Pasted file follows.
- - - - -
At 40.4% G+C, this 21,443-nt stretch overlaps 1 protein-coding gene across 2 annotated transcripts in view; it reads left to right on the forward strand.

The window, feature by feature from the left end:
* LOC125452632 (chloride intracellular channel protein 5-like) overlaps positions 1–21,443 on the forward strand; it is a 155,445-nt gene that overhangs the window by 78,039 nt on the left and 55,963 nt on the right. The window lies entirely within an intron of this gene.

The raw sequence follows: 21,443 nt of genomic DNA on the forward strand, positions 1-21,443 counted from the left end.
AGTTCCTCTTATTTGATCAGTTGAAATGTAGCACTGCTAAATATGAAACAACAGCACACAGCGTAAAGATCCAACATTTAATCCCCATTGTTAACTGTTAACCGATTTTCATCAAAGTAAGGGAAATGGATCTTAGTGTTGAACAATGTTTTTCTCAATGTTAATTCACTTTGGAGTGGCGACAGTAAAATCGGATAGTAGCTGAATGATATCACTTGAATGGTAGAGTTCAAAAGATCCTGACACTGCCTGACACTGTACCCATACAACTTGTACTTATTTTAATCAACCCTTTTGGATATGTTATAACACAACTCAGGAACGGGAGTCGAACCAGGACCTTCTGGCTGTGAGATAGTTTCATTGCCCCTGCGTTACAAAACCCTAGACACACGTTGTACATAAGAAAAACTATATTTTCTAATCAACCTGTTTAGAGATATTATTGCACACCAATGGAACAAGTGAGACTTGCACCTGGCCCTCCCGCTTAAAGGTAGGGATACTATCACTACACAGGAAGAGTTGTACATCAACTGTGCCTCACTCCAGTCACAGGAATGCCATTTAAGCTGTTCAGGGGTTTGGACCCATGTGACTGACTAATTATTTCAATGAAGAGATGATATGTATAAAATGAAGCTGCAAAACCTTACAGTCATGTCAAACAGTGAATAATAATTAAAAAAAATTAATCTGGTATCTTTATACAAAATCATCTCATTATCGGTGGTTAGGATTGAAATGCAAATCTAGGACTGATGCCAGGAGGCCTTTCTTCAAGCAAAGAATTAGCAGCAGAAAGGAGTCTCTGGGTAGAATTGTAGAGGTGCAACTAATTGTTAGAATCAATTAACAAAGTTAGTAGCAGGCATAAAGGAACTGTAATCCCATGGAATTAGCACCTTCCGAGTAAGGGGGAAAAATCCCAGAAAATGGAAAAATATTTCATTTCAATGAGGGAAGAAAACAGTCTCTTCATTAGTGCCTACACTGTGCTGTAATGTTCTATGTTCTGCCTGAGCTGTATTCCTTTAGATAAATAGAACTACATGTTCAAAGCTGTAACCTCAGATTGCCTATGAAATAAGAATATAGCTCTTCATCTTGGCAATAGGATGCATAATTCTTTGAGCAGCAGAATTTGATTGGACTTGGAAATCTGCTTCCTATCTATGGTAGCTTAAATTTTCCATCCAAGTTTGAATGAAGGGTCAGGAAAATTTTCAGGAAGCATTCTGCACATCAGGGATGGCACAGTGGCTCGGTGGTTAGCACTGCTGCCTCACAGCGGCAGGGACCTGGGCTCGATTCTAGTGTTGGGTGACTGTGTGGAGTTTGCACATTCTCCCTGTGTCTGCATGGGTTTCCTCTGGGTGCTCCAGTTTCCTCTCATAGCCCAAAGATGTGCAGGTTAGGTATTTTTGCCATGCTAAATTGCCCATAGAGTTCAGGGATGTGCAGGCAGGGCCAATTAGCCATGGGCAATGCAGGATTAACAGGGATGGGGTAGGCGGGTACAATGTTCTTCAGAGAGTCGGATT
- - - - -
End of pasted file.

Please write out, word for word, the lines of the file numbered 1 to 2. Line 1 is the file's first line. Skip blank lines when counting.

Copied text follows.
At 40.4% G+C, this 21,443-nt stretch overlaps 1 protein-coding gene across 2 annotated transcripts in view; it reads left to right on the forward strand.

The window, feature by feature from the left end: